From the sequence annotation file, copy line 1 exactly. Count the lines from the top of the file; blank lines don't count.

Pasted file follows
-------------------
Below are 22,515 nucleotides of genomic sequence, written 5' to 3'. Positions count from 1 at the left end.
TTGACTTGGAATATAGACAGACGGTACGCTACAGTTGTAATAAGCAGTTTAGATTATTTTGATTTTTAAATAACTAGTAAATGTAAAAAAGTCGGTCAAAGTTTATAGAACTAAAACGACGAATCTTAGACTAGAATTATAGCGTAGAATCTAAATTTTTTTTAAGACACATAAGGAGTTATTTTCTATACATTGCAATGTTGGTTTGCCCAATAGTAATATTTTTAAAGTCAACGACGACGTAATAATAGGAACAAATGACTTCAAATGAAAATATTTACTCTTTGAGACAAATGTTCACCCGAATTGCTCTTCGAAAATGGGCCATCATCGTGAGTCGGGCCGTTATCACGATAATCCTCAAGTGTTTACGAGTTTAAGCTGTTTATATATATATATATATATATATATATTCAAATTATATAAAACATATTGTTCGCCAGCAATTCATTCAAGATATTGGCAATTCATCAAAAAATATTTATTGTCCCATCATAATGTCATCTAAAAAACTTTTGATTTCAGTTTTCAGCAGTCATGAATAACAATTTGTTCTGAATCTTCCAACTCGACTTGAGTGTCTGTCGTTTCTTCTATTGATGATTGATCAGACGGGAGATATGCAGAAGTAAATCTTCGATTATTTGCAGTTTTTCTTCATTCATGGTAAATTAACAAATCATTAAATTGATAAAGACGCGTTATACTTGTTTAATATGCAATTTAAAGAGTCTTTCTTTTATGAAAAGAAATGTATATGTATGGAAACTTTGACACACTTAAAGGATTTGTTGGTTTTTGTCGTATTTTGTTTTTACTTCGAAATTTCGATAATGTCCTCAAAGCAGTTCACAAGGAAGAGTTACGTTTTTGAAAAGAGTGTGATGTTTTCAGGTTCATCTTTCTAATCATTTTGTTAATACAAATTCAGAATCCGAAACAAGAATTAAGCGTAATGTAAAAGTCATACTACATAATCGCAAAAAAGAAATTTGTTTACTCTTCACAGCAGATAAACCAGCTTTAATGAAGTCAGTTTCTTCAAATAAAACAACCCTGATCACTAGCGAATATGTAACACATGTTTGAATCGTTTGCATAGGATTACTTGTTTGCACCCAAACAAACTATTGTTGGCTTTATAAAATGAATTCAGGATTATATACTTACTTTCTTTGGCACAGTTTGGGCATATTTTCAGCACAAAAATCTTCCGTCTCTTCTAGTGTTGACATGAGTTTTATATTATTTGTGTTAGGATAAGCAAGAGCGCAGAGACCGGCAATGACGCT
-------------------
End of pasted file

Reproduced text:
Below are 22,515 nucleotides of genomic sequence, written 5' to 3'. Positions count from 1 at the left end.